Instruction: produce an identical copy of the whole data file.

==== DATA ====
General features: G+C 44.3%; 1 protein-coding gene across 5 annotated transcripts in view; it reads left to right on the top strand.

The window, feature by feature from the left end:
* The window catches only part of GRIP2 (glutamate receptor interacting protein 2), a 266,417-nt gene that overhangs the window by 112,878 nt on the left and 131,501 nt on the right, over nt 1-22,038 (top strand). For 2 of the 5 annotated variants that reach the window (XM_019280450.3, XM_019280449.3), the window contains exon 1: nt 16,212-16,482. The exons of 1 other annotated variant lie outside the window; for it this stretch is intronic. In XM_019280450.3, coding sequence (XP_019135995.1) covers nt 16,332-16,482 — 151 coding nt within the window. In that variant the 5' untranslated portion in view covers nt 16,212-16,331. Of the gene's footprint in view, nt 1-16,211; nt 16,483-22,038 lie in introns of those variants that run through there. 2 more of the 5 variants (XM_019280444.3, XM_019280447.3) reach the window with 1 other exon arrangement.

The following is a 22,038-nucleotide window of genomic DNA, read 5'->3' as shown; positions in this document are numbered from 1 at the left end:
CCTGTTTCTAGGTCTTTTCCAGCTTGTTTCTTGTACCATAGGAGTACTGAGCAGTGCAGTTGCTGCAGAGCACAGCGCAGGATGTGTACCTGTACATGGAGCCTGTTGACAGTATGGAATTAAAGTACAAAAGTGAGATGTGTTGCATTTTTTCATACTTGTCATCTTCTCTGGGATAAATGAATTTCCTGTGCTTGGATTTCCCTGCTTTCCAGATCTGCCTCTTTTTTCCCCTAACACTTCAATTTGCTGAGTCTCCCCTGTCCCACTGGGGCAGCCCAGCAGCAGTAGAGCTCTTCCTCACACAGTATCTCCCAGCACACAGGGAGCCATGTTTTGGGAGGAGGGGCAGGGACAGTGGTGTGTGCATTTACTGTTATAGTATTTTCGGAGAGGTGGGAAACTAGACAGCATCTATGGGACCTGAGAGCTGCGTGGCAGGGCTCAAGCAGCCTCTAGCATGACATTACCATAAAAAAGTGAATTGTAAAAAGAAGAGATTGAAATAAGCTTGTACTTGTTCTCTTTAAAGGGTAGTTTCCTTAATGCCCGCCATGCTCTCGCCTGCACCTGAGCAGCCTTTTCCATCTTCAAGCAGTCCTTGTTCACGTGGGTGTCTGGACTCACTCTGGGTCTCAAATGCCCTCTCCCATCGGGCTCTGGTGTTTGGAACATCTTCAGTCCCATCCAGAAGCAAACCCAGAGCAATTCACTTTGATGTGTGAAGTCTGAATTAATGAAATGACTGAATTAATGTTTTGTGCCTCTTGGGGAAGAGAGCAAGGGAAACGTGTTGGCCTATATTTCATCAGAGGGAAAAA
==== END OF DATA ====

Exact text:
General features: G+C 44.3%; 1 protein-coding gene across 5 annotated transcripts in view; it reads left to right on the top strand.

The window, feature by feature from the left end:
* The window catches only part of GRIP2 (glutamate receptor interacting protein 2), a 266,417-nt gene that overhangs the window by 112,878 nt on the left and 131,501 nt on the right, over nt 1-22,038 (top strand). For 2 of the 5 annotated variants that reach the window (XM_019280450.3, XM_019280449.3), the window contains exon 1: nt 16,212-16,482. The exons of 1 other annotated variant lie outside the window; for it this stretch is intronic. In XM_019280450.3, coding sequence (XP_019135995.1) covers nt 16,332-16,482 — 151 coding nt within the window. In that variant the 5' untranslated portion in view covers nt 16,212-16,331. Of the gene's footprint in view, nt 1-16,211; nt 16,483-22,038 lie in introns of those variants that run through there. 2 more of the 5 variants (XM_019280444.3, XM_019280447.3) reach the window with 1 other exon arrangement.

The following is a 22,038-nucleotide window of genomic DNA, read 5'->3' as shown; positions in this document are numbered from 1 at the left end:
CCTGTTTCTAGGTCTTTTCCAGCTTGTTTCTTGTACCATAGGAGTACTGAGCAGTGCAGTTGCTGCAGAGCACAGCGCAGGATGTGTACCTGTACATGGAGCCTGTTGACAGTATGGAATTAAAGTACAAAAGTGAGATGTGTTGCATTTTTTCATACTTGTCATCTTCTCTGGGATAAATGAATTTCCTGTGCTTGGATTTCCCTGCTTTCCAGATCTGCCTCTTTTTTCCCCTAACACTTCAATTTGCTGAGTCTCCCCTGTCCCACTGGGGCAGCCCAGCAGCAGTAGAGCTCTTCCTCACACAGTATCTCCCAGCACACAGGGAGCCATGTTTTGGGAGGAGGGGCAGGGACAGTGGTGTGTGCATTTACTGTTATAGTATTTTCGGAGAGGTGGGAAACTAGACAGCATCTATGGGACCTGAGAGCTGCGTGGCAGGGCTCAAGCAGCCTCTAGCATGACATTACCATAAAAAAGTGAATTGTAAAAAGAAGAGATTGAAATAAGCTTGTACTTGTTCTCTTTAAAGGGTAGTTTCCTTAATGCCCGCCATGCTCTCGCCTGCACCTGAGCAGCCTTTTCCATCTTCAAGCAGTCCTTGTTCACGTGGGTGTCTGGACTCACTCTGGGTCTCAAATGCCCTCTCCCATCGGGCTCTGGTGTTTGGAACATCTTCAGTCCCATCCAGAAGCAAACCCAGAGCAATTCACTTTGATGTGTGAAGTCTGAATTAATGAAATGACTGAATTAATGTTTTGTGCCTCTTGGGGAAGAGAGCAAGGGAAACGTGTTGGCCTATATTTCATCAGAGGGAAAAA